Games Workshop, the makers of Warhammer, Warhammer 40,000, and more, have seen their profits almost double over the past year.
Around these parts, you’re probably more familiar with the digital versions of Warhammer, such as the Warhammer: Dawn of War and the Vermintide franchises. Those games are enjoying great success, but so too is their parent company, Games Workshop.
Games Workshop owns the intellectual property to anything having to do with Warhammer and they’ve been very successful in licensing their brand to developers and publishers. According to their annual report, revenue from licensing deals grew from $9.8 million in the 2017 fiscal year to almost $13 million in the 2018 fiscal year.
It’s not just the video games side that is contributing to Games Workshop’s growing profits. Their core operations of making their popular paintable miniatures tabletop games have grown by leaps and bounds, almost doubling from the previous year.
Revenue increased from $208 million to $289 million. Pre-tax profits grew from $50.4 million to $97.8 million. That’s a huge success for any company, let alone a niche game maker such as Games Workshop.
"Our business and our Warhammer Hobby are in great shape, the best shape either has been for some time,” Games Workshop CEO Kevin Rountree said in an interview with the BBC. "And as we stride into the year ahead with more energy, ideas and drive, it's clear to me that we're only just getting started."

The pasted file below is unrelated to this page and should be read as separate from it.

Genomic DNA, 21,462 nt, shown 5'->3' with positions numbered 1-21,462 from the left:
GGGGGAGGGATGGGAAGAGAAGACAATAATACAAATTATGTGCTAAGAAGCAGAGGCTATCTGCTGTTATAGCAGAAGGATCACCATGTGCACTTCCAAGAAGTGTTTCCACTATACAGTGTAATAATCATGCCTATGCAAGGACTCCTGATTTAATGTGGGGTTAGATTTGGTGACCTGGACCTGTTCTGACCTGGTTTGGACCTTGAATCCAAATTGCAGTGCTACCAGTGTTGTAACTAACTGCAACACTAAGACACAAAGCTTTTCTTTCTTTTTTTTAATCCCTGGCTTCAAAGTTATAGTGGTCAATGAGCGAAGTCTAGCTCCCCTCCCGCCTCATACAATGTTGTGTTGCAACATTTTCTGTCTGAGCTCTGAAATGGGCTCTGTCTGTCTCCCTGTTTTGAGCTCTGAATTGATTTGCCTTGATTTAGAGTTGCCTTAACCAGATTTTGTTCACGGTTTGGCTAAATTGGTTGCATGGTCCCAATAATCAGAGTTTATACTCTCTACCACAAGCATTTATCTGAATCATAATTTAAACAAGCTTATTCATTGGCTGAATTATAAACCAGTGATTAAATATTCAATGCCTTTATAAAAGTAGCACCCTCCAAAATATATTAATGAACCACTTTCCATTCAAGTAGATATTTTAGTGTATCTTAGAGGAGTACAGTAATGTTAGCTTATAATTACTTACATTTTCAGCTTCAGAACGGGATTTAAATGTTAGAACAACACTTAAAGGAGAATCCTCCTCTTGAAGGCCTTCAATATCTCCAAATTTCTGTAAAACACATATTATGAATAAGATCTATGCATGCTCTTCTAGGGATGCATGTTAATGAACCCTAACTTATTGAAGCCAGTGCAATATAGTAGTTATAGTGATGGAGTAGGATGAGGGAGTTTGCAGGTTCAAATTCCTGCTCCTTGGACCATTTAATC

The miniatures company plans to expand their manufacturing capacity to meet growing demand, as well as open 25 new stores in Germany and the United States. Games Workshop currently has 490 stores across the globe.
In addition to expanding digitally and in literature, Games Workshop is also looking to change its reputation for being an enormously expensive time sink. While some gamers love the intricacy of painting dozens of tiny models for weeks or months on end, and then playing a game that can similarly last an entire weekend, the new Warhammer 40K: Kill Team box sets allow those curious about the world of tabletop miniatures to dip their toes into the pool without the enormous expense of time and money. Players build small scenes and field a single squad rather than enormous, table-spanning armies.
With new products in the pipeline and bigger profits than ever, the Games Workshop empire is set to shine even brighter.